Wales’s oddest political row

The story about Labour concerns about changes to the electoral system for the National Assembly (which I was on BBC Radio Wales to discuss on Sunday morning) continues to run.  Today’s Western Mail describes Carwyn Jones as appealing directly to David Cameron over Cheryl Gillan’s head to deal with an ‘explosive row’.  There’s also coverage from BBC News here.

This is a completely bizarre row.  For one thing, there’s no reason that it’s an issue now.  Section 13 of the Parliamentary Voting and Constituencies Act 2011 decoupled National Assembly constituency boundaries from those for Westminster.  This was readily offered by the UK Government when the reduction in the number of Westminster constituencies was first mooted, and avoided the size of the National Assembly being reduced to around 45 as a result of the proposed new Westminster arrangements.  The loss of ‘co-terminosity’ (the fact that Westminster and Cardiff Bay boundaries will no longer coincide) causes significant problems for political parties, and is widely disliked by the parties in Scotland, where this has already happened.  But to ordinary voters it makes little noticeable difference.  That it’s a matter of such anxiety to politicians but no-one else illustrates, I’m sorry to say, the gulf between them and their voters.

For a second, this issue is on no-one’s official agenda.  The remit of the Silk Commission is carefully framed to avoid electoral issues, when the Commission starts to look at electoral matters in 2012-13.  The only reason to believe this is under consideration is an exchange at Welsh Questions in May 2011 and when the Secretary of State gave evidence to the Welsh Affairs Committee in July.  The Secretary of State said that there would be a ‘long, long consultation’ before anything was decided then.  At that time, it was quite possible that this would form part of the work of what became the Silk Commission.  Debates about the terms of reference and composition of the commission were still underway, but nothing had been decided and there was a good deal of jockeying for position about it.  As matters have turned out, it was excluded, seemingly at the behest of the Welsh Government.  In the absence of work on this by the Silk Commission, there’s no reason for this issue to be under any sort of active consideration.

Even if a decision about a new decision were to be taken soon, it’s hard to see when a legislative slot would be found for it.  From a Whitehall point of view, the issue is done and dusted; the Secretary of State would be hard pressed to persuade her colleagues that this was a priority matter needing urgent attention.  Without a strong endorsement from the Silk Commission, it’s hard to see how any change could be introduced into this parliament.  In any event, nothing could happen before the next Assembly election, currently due in 2020.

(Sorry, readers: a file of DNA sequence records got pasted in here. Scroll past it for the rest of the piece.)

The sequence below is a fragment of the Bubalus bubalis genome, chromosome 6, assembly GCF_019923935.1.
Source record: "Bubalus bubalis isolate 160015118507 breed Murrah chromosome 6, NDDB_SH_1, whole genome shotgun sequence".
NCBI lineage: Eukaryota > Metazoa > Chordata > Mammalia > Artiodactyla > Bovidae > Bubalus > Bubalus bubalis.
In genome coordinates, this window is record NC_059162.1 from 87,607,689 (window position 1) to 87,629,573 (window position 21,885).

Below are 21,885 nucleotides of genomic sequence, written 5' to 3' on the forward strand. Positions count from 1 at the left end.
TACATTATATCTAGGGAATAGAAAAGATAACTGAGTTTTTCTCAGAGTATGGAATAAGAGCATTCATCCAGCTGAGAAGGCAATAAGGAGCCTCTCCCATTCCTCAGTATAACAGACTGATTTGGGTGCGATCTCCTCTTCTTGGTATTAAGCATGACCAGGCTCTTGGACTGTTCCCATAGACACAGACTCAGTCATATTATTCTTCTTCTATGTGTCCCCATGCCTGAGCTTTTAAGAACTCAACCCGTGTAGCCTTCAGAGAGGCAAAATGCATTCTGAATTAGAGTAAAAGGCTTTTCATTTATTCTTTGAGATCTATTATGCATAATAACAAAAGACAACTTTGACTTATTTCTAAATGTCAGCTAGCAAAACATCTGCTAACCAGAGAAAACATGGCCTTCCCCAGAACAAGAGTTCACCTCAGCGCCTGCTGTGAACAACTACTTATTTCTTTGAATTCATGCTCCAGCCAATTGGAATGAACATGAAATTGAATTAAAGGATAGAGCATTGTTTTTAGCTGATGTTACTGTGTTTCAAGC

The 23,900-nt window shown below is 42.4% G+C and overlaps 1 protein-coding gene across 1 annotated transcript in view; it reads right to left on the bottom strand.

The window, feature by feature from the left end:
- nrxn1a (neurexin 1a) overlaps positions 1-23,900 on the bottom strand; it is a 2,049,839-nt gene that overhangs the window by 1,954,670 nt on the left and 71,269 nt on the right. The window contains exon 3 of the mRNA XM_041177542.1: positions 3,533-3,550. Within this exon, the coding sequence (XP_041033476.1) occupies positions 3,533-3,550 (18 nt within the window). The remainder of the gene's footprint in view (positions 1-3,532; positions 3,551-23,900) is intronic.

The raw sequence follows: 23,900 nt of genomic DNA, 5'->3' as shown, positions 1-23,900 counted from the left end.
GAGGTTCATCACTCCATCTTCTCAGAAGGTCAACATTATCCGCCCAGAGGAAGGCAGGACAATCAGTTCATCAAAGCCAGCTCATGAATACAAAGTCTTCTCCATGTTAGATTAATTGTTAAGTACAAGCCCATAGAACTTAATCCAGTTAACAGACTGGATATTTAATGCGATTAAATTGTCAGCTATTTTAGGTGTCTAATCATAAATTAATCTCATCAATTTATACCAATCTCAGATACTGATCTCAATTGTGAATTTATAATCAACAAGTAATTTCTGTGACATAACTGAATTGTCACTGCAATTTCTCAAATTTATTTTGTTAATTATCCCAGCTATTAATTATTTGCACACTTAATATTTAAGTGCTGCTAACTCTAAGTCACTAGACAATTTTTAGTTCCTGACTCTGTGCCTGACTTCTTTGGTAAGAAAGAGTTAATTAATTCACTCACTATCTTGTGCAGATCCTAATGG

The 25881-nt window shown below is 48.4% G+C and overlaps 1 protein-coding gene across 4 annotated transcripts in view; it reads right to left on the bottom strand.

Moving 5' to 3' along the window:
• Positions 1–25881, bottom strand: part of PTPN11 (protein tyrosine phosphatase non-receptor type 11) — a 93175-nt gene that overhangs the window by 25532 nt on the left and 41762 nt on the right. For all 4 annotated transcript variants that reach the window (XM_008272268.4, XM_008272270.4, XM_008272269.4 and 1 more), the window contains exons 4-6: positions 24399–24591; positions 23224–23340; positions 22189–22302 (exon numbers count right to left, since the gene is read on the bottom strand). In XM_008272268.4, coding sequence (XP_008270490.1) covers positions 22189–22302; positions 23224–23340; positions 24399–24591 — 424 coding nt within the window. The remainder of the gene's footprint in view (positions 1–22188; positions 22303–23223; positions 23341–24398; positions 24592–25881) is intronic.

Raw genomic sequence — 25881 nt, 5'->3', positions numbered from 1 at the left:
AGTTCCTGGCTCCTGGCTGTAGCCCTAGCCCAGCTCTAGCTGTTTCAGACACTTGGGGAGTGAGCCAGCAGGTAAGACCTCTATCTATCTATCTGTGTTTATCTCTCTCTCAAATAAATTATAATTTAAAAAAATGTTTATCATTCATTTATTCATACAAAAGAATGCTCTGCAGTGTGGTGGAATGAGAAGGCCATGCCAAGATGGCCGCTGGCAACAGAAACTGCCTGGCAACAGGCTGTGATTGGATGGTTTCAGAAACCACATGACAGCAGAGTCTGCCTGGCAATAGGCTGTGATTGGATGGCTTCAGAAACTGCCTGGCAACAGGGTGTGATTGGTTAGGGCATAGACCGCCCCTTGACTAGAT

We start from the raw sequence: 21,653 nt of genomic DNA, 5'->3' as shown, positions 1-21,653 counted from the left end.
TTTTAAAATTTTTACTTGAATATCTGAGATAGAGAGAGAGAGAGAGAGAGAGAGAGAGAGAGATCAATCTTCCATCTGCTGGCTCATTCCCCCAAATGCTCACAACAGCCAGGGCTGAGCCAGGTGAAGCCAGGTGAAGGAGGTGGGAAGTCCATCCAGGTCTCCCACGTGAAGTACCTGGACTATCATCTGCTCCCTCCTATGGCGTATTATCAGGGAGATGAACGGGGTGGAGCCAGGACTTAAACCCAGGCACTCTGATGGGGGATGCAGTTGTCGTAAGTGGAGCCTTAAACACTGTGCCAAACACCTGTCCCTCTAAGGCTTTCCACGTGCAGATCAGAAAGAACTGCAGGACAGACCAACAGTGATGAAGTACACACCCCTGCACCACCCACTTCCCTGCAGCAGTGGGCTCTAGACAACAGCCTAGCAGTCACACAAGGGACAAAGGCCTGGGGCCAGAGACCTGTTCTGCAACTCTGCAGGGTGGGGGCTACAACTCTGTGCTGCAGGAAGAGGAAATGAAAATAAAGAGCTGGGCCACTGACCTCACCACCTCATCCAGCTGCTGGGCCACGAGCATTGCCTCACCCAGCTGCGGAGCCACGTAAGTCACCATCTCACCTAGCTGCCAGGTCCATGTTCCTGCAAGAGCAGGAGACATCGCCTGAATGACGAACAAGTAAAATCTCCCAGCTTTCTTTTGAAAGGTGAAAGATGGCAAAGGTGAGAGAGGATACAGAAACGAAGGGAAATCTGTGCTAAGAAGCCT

Even then, the Sewel convention would probably apply.  Certainly it should, as a matter of principle.  If it does, that would mean that the Assembly’s consent would be needed to such a change.

Third, while Labour wish to ensure that there are no changes to the electoral system and have already won the most urgent battle to secure that, they are in the presence of a whole coop of roosting chickens.  There’s the fact that Labour have emphasised for some years that such decisions are matters for Westminster not Cardiff Bay.  As they’re now out of office in London, this leaves them in weak position.  Then there’s the fact that, having revised the electoral system for the National Assembly once (to ban ‘dual candidacy’ – candidates running for both a constituency and list seat), Labour can hardly claim such changes are unprecedented.  Indeed, as the ban on dual candidacy was a pretty blatantly partisan manipulation of the electoral system, they may be well aware of the danger of the same happening to them.  Moreover, the conferral of primary legislative powers on the National Assembly re-opens the question of whether it is in fact large enough to discharge its current responsibilities (see HERE for my recent talk raising this issue).  Any increase in the size of the Assembly would require some change to the electoral system – you could use the additional member system, with the 40 current seats plus more list ones, move to a form of the single transferable vote (whether using the new or the old constituency boundaries), or even a single national list.  Labour’s strength in National Assembly elections depends on the system being not very proportional, however.  All these systems would be more proportional, and so weaken Labour’s electoral prospects.  At bottom, that appears to be what worries Welsh Labour.